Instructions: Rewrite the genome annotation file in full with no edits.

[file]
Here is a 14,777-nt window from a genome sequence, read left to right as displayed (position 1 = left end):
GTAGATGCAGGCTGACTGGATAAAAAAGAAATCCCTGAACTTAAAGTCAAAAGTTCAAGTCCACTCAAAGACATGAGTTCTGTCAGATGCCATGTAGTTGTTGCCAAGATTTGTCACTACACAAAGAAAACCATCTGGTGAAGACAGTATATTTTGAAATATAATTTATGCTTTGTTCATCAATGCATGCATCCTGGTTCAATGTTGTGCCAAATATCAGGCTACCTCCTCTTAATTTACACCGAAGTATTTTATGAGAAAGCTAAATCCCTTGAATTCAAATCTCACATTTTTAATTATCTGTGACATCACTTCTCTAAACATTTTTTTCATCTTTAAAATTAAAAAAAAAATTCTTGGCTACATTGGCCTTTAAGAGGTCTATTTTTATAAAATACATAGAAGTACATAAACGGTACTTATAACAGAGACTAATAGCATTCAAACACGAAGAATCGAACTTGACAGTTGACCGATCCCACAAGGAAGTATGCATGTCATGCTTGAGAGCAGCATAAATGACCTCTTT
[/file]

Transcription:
Here is a 14,777-nt window from a genome sequence, read left to right as displayed (position 1 = left end):
GTAGATGCAGGCTGACTGGATAAAAAAGAAATCCCTGAACTTAAAGTCAAAAGTTCAAGTCCACTCAAAGACATGAGTTCTGTCAGATGCCATGTAGTTGTTGCCAAGATTTGTCACTACACAAAGAAAACCATCTGGTGAAGACAGTATATTTTGAAATATAATTTATGCTTTGTTCATCAATGCATGCATCCTGGTTCAATGTTGTGCCAAATATCAGGCTACCTCCTCTTAATTTACACCGAAGTATTTTATGAGAAAGCTAAATCCCTTGAATTCAAATCTCACATTTTTAATTATCTGTGACATCACTTCTCTAAACATTTTTTTCATCTTTAAAATTAAAAAAAAAATTCTTGGCTACATTGGCCTTTAAGAGGTCTATTTTTATAAAATACATAGAAGTACATAAACGGTACTTATAACAGAGACTAATAGCATTCAAACACGAAGAATCGAACTTGACAGTTGACCGATCCCACAAGGAAGTATGCATGTCATGCTTGAGAGCAGCATAAATGACCTCTTT